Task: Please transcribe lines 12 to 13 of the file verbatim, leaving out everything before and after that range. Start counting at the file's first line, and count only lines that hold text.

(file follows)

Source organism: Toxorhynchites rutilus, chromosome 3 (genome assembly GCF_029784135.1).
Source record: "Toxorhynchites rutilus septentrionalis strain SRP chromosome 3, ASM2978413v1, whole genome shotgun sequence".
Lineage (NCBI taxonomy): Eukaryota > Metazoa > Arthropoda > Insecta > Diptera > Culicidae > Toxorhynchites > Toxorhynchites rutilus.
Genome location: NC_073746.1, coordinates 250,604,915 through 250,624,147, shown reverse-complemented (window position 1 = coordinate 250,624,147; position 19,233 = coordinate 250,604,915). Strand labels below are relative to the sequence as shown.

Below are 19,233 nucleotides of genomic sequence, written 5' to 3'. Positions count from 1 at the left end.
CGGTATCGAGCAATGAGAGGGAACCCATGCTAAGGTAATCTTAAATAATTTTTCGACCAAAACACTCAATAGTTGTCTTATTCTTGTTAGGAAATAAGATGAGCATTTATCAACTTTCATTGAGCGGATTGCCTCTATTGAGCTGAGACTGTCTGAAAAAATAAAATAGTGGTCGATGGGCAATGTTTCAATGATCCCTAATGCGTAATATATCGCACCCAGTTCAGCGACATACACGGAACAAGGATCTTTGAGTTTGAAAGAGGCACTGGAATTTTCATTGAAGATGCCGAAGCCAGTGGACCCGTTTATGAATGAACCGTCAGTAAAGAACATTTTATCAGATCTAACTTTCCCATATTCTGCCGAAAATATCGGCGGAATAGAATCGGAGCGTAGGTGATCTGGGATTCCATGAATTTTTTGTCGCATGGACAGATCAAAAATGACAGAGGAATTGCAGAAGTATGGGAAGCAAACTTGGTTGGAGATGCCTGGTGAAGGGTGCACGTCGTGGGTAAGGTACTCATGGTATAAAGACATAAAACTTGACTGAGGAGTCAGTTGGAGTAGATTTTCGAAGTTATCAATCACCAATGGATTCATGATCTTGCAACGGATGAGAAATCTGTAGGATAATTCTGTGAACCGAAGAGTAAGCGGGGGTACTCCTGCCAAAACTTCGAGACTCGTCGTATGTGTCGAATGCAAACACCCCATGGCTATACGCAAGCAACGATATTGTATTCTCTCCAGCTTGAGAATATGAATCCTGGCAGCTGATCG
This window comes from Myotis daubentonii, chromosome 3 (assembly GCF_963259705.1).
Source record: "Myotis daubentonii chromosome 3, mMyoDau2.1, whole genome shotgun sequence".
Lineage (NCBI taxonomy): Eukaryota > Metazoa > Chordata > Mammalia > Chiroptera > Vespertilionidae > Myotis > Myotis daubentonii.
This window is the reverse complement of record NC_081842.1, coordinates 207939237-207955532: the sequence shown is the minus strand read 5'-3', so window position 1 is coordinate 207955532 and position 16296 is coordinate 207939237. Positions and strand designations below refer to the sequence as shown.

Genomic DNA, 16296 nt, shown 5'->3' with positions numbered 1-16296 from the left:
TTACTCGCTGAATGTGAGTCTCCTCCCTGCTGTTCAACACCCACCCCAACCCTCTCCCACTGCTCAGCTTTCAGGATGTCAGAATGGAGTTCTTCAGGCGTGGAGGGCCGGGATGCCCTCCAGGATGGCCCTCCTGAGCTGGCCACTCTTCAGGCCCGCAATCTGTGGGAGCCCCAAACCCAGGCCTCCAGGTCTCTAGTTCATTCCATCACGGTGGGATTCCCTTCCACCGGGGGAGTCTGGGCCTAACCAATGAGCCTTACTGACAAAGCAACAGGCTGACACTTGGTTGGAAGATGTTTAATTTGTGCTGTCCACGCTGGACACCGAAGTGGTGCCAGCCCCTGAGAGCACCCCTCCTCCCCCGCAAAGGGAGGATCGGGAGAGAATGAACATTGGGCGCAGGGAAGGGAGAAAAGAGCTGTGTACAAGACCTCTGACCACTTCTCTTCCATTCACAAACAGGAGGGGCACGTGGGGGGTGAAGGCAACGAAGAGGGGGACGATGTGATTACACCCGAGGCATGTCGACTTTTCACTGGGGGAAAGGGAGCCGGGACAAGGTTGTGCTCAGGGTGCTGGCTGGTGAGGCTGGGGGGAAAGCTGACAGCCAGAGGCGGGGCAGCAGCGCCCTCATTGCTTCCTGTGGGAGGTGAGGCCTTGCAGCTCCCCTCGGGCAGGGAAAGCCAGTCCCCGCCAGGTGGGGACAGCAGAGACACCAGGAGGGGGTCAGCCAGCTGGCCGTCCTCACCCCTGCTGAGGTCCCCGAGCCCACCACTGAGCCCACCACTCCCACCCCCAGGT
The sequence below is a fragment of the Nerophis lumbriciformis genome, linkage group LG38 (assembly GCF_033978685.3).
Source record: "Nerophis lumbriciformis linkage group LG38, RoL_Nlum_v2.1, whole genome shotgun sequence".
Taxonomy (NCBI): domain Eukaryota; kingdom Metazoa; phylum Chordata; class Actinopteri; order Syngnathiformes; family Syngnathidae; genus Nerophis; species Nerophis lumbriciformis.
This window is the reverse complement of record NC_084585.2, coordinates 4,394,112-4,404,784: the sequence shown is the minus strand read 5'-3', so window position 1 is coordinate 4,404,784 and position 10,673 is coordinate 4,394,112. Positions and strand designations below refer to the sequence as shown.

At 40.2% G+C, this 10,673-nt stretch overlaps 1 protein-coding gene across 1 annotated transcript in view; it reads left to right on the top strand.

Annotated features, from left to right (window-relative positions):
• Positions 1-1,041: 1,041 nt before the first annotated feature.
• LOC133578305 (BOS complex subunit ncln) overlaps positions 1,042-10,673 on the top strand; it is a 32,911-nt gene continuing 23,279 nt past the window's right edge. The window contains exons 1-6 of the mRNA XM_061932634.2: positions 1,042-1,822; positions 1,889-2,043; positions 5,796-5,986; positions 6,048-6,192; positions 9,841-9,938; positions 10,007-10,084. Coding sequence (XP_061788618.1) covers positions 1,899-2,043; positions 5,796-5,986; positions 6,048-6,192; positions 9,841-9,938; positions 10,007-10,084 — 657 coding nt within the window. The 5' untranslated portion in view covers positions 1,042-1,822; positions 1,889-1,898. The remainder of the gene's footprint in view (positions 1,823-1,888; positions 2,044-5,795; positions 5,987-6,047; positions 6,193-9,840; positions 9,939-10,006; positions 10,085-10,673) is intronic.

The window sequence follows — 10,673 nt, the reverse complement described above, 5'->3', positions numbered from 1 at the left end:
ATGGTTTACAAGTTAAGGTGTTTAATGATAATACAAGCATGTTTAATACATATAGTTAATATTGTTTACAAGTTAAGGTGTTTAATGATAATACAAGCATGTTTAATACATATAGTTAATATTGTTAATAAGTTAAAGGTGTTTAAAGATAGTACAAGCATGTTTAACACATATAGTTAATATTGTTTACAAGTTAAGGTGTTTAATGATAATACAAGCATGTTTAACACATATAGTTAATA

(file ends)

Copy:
TTACTCGCTGAATGTGAGTCTCCTCCCTGCTGTTCAACACCCACCCCAACCCTCTCCCACTGCTCAGCTTTCAGGATGTCAGAATGGAGTTCTTCAGGCGTGGAGGGCCGGGATGCCCTCCAGGATGGCCCTCCTGAGCTGGCCACTCTTCAGGCCCGCAATCTGTGGGAGCCCCAAACCCAGGCCTCCAGGTCTCTAGTTCATTCCATCACGGTGGGATTCCCTTCCACCGGGGGAGTCTGGGCCTAACCAATGAGCCTTACTGACAAAGCAACAGGCTGACACTTGGTTGGAAGATGTTTAATTTGTGCTGTCCACGCTGGACACCGAAGTGGTGCCAGCCCCTGAGAGCACCCCTCCTCCCCCGCAAAGGGAGGATCGGGAGAGAATGAACATTGGGCGCAGGGAAGGGAGAAAAGAGCTGTGTACAAGACCTCTGACCACTTCTCTTCCATTCACAAACAGGAGGGGCACGTGGGGGGTGAAGGCAACGAAGAGGGGGACGATGTGATTACACCCGAGGCATGTCGACTTTTCACTGGGGGAAAGGGAGCCGGGACAAGGTTGTGCTCAGGGTGCTGGCTGGTGAGGCTGGGGGGAAAGCTGACAGCCAGAGGCGGGGCAGCAGCGCCCTCATTGCTTCCTGTGGGAGGTGAGGCCTTGCAGCTCCCCTCGGGCAGGGAAAGCCAGTCCCCGCCAGGTGGGGACAGCAGAGACACCAGGAGGGGGTCAGCCAGCTGGCCGTCCTCACCCCTGCTGAGGTCCCCGAGCCCACCACTGAGCCCACCACTCCCACCCCCAGGT
The sequence below is a fragment of the Nerophis lumbriciformis genome, linkage group LG38 (assembly GCF_033978685.3).